El Cosmico

Design

Why Every Texan Should Pay a Visit to Marfa

Get lost (in a good way) in the West Texas town.

I’ve called Dallas home for a decade now. In those ten years, I’ve visited Fort Worth a handful of times, Austin three times, and once took a totally random girls trip to Graham, Texas. It’s a pretty pitiful Texas travel record, but understandable. One of the benefits of Dallas is that it has so much to offer, and airports that will take you far beyond the borders of the Lone Star State.

But to not explore the scenically diverse state of Texas is a crime really; something I understood more clearly after an opportunity came up to visit Marfa last fall. A handful of editors from around the country were invited to join Chevrolet’s designer Mara Kapsis to see how she gathers inspiration from West Texas’ landscape. I had at one point or another joined in on the oft-heard Dallas chorus of “I really want to go to Marfa someday,” so I quickly marked my calendar.

My ride for the weekend.

I flew to El Paso and drove in a new Chevy Equinox (natch) for the three-hour trip to Marfa. (My mom called and made sure to make more than one comment about me seeing “the U.S.A. in my Chevrolet.”) The hilly, desert landscape was like nothing I had seen in Texas. It’s not necessarily stunning, like the hills you’ll see between Palm Springs and Los Angeles, or the mountains I used to see growing up in Tennessee, but there was something really quiet and beautiful about being in the Texas desert.

Photo by Elizabeth Lavin

Our stay was brief. We checked into the Hotel Saint George, a newly opened, high-end oasis in the middle of the West Texas desert that would make Donal Judd proud, for just one night. We had a catered dinner at the gorgeous, minimalist adobe home of one of Julie Speed (one of many artists that call Marfa home) and wrapped up the evening witnessing the odd phenomenon that is the Marfa Lights. In the morning, we visited the Chianti Foundation and Marfa Contemporary with our girl Mara, and got the opportunity to explore on our own. I grabbed a quick bite, and packed up my trusty Chevy Equinox (which, to my surprise, I had grown seriously fond of) and headed back to El Paso.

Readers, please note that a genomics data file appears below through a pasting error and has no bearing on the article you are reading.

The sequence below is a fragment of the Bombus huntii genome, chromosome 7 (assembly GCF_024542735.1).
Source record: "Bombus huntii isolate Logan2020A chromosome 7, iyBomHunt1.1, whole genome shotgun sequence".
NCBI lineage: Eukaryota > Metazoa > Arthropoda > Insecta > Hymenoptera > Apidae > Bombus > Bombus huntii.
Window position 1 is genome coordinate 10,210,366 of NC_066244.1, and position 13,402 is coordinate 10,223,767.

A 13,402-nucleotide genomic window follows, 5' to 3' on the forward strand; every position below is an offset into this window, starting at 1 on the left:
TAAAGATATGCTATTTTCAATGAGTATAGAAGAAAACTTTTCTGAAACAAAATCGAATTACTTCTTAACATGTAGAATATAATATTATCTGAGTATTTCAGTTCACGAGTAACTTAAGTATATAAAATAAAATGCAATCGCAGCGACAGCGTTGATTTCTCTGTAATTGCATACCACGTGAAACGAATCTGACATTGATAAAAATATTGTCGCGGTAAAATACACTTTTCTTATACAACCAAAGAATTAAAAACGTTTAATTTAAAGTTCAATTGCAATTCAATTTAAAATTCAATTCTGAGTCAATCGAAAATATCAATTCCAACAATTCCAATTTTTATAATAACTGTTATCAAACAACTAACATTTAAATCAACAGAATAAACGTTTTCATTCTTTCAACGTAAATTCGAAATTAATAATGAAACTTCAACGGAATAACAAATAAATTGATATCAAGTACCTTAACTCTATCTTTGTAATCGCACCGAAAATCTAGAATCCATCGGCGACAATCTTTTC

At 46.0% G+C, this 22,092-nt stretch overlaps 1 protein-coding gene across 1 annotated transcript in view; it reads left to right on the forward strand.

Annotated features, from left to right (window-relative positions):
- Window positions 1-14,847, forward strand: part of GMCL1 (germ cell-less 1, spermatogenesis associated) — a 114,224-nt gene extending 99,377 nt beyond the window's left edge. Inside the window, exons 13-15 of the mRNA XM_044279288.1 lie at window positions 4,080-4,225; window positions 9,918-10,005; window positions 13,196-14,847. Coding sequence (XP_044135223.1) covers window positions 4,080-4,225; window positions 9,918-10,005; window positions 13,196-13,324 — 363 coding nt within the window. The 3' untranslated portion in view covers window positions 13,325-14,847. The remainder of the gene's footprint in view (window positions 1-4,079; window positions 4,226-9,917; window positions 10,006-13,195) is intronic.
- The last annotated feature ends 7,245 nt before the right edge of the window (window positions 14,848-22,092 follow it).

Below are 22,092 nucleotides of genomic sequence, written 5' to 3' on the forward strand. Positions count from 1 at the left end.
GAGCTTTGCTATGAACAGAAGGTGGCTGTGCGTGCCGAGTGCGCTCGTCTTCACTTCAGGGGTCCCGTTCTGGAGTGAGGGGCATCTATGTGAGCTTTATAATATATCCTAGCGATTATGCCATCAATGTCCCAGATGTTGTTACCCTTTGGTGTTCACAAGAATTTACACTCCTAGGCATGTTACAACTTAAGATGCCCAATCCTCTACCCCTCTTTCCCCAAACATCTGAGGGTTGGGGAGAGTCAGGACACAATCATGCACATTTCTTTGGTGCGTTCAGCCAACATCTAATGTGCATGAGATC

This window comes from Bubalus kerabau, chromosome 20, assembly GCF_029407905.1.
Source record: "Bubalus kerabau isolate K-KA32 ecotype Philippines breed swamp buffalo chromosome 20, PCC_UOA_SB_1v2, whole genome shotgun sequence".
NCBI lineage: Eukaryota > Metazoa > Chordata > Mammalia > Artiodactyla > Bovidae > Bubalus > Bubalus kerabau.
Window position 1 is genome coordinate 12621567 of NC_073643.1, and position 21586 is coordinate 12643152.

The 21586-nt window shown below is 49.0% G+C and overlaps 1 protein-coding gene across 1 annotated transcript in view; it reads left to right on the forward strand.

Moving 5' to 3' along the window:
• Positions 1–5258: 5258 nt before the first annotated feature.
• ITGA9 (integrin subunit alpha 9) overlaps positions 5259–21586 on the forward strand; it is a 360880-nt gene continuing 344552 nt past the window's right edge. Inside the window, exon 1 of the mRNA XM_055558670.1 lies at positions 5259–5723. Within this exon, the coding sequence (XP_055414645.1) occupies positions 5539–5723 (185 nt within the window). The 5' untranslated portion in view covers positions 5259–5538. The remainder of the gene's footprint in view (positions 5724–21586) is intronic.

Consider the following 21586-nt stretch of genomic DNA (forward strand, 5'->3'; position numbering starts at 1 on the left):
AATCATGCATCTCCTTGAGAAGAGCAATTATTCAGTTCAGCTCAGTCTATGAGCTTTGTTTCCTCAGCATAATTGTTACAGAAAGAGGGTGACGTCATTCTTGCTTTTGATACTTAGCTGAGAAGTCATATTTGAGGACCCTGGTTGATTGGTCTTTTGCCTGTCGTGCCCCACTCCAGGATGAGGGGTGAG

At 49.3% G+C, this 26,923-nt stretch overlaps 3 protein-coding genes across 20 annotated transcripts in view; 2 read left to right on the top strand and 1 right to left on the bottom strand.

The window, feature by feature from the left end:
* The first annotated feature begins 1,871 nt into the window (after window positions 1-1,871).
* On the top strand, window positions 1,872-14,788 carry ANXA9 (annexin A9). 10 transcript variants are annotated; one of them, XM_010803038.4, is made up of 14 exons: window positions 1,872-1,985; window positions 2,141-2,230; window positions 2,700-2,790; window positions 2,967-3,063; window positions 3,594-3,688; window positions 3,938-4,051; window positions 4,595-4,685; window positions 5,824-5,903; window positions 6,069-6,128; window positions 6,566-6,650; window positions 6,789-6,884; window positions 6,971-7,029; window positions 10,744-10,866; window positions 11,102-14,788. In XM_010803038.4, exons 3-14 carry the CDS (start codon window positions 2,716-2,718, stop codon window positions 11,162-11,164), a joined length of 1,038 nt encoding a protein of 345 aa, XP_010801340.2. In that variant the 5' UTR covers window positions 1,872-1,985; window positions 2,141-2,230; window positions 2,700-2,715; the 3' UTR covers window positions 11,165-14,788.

The lovely Chevrolet designer Mara Kapsis.

It didn’t hit me how much I had enjoyed my trip to Marfa until the weeks that followed. For months, friends, family, and co-workers who had seen my Instagram photos of Marfa (and very Instagram-friendly town, admittedly), continued to ask about the city, and struck up that familiar chorus about how much people hoped to go there one day. I found myself aggressively urging them to do so, suddenly remembering how fondly I felt about the quiet little desert town, which seems worlds away from Dallas, or Austin, or even the sweet little town of Graham. How warm and welcoming the artist community was to us. How you could spend hours digging in the Marfa Book Company of the Hotel Saint George, and nobody would bother you. How crazy it is to finally see the stars the way they were always meant to be seen. Finally visiting the West Texas desert (and loving it more than I expected), gave me an appreciation for the state that I never knew possible. More than ever, I finally felt like a true Texan.

I wouldn’t dare write a travel guide to Marfa, since I was there for hardly 24 hours (you can refer to this slightly outdated article for that), but I was struck by a lot of things throughout that brief trip. Maybe one of them will finally inspire a Texan (or anyone really) to finally embark on that trip down to Marfa they’ve been meaning to take.

 

Hotel Saint George

Unless you’re staying in an artist’s home, or Airbnb-ing one of these minimal-minded stunners, I would absolutely recommend Hotel Saint George. The town’s first high-end hotel arrived in 2016, using the name of the site’s original hotel (built in 1886 and closed in 1929) and doubling as an art gallery to hundreds of curated works from artists such as Mark Flood and Jeff Elro and (perhaps my favorite shop of all) the Marfa Book Company. Each and every bathroom is also stocked completely with Aesop products, the quickest way to any D Home editor’s heart.

Museums